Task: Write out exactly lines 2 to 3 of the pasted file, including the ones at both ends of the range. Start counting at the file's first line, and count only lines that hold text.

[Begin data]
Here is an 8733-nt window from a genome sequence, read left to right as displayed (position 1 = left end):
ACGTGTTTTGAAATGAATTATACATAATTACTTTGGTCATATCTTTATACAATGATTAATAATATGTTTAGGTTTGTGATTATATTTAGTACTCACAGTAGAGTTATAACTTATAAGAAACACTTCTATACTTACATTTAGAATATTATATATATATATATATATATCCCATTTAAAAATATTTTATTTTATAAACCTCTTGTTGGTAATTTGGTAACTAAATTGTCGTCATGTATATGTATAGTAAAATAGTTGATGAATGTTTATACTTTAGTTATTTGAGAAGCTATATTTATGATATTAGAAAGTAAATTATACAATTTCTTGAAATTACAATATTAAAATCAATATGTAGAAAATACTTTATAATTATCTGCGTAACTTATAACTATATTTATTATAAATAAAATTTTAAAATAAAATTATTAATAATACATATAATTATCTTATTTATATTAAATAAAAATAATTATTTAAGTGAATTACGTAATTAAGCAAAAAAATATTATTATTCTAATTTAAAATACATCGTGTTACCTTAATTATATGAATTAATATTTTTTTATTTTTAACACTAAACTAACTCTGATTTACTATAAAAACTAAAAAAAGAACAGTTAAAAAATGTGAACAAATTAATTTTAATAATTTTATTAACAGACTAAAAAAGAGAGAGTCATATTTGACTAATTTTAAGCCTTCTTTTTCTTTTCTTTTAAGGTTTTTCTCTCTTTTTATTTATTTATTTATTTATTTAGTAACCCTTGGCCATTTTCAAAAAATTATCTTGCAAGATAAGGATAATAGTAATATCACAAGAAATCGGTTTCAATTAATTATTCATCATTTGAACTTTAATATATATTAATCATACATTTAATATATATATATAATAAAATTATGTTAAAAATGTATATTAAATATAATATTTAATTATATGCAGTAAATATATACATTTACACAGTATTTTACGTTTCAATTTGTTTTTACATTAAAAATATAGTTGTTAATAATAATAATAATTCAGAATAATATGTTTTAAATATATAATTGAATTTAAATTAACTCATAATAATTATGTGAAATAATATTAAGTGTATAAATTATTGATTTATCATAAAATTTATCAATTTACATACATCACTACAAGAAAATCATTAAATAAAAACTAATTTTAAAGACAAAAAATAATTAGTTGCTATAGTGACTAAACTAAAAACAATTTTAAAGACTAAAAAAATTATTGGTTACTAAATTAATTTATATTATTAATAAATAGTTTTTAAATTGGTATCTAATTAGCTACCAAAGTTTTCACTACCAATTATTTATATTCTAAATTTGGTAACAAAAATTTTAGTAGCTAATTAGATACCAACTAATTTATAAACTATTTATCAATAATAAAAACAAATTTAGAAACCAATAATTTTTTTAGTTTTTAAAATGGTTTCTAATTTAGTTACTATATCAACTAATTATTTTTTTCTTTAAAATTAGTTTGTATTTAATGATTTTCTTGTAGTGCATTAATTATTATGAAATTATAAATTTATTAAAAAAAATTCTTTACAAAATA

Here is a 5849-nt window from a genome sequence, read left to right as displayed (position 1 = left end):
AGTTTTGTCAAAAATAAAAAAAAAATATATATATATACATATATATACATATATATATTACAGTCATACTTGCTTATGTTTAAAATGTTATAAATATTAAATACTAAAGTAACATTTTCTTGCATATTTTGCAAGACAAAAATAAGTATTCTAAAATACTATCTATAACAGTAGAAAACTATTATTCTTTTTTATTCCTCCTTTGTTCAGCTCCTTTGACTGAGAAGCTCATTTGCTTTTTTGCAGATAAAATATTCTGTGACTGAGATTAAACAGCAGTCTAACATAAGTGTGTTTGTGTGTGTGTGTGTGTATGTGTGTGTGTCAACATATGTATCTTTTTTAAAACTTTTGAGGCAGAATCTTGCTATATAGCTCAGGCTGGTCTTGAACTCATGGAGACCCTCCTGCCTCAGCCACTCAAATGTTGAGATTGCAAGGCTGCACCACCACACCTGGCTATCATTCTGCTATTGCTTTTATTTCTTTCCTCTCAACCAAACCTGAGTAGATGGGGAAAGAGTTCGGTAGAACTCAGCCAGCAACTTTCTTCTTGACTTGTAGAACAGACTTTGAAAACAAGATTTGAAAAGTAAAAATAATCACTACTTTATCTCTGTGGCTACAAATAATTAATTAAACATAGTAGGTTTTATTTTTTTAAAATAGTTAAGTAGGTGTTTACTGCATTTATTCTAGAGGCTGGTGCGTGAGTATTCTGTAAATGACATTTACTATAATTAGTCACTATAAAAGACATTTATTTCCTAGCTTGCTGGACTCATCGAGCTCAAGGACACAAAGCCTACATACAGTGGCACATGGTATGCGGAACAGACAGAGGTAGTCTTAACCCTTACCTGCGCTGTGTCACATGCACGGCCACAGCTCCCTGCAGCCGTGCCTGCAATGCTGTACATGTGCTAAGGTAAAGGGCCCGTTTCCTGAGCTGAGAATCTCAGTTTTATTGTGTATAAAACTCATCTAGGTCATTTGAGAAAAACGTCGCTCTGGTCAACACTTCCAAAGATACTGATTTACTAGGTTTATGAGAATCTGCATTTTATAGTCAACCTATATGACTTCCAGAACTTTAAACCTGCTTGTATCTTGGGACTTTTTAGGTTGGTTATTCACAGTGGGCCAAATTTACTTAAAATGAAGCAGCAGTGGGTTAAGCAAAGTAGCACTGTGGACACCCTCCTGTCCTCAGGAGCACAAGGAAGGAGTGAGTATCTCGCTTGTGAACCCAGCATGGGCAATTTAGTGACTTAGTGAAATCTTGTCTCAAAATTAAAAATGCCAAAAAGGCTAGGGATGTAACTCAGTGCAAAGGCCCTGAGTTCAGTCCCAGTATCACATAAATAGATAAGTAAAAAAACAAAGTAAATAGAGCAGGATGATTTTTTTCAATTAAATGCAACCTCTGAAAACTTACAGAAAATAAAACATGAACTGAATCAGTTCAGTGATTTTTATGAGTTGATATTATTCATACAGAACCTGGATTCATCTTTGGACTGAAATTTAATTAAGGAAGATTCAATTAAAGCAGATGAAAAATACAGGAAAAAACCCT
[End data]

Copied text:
ACGTGTTTTGAAATGAATTATACATAATTACTTTGGTCATATCTTTATACAATGATTAATAATATGTTTAGGTTTGTGATTATATTTAGTACTCACAGTAGAGTTATAACTTATAAGAAACACTTCTATACTTACATTTAGAATATTATATATATATATATATATATCCCATTTAAAAATATTTTATTTTATAAACCTCTTGTTGGTAATTTGGTAACTAAATTGTCGTCATGTATATGTATAGTAAAATAGTTGATGAATGTTTATACTTTAGTTATTTGAGAAGCTATATTTATGATATTAGAAAGTAAATTATACAATTTCTTGAAATTACAATATTAAAATCAATATGTAGAAAATACTTTATAATTATCTGCGTAACTTATAACTATATTTATTATAAATAAAATTTTAAAATAAAATTATTAATAATACATATAATTATCTTATTTATATTAAATAAAAATAATTATTTAAGTGAATTACGTAATTAAGCAAAAAAATATTATTATTCTAATTTAAAATACATCGTGTTACCTTAATTATATGAATTAATATTTTTTTATTTTTAACACTAAACTAACTCTGATTTACTATAAAAACTAAAAAAAGAACAGTTAAAAAATGTGAACAAATTAATTTTAATAATTTTATTAACAGACTAAAAAAGAGAGAGTCATATTTGACTAATTTTAAGCCTTCTTTTTCTTTTCTTTTAAGGTTTTTCTCTCTTTTTATTTATTTATTTATTTATTTAGTAACCCTTGGCCATTTTCAAAAAATTATCTTGCAAGATAAGGATAATAGTAATATCACAAGAAATCGGTTTCAATTAATTATTCATCATTTGAACTTTAATATATATTAATCATACATTTAATATATATATATAATAAAATTATGTTAAAAATGTATATTAAATATAATATTTAATTATATGCAGTAAATATATACATTTACACAGTATTTTACGTTTCAATTTGTTTTTACATTAAAAATATAGTTGTTAATAATAATAATAATTCAGAATAATATGTTTTAAATATATAATTGAATTTAAATTAACTCATAATAATTATGTGAAATAATATTAAGTGTATAAATTATTGATTTATCATAAAATTTATCAATTTACATACATCACTACAAGAAAATCATTAAATAAAAACTAATTTTAAAGACAAAAAATAATTAGTTGCTATAGTGACTAAACTAAAAACAATTTTAAAGACTAAAAAAATTATTGGTTACTAAATTAATTTATATTATTAATAAATAGTTTTTAAATTGGTATCTAATTAGCTACCAAAGTTTTCACTACCAATTATTTATATTCTAAATTTGGTAACAAAAATTTTAGTAGCTAATTAGATACCAACTAATTTATAAACTATTTATCAATAATAAAAACAAATTTAGAAACCAATAATTTTTTTAGTTTTTAAAATGGTTTCTAATTTAGTTACTATATCAACTAATTATTTTTTTCTTTAAAATTAGTTTGTATTTAATGATTTTCTTGTAGTGCATTAATTATTATGAAATTATAAATTTATTAAAAAAAATTCTTTACAAAATA

Here is a 5849-nt window from a genome sequence, read left to right as displayed (position 1 = left end):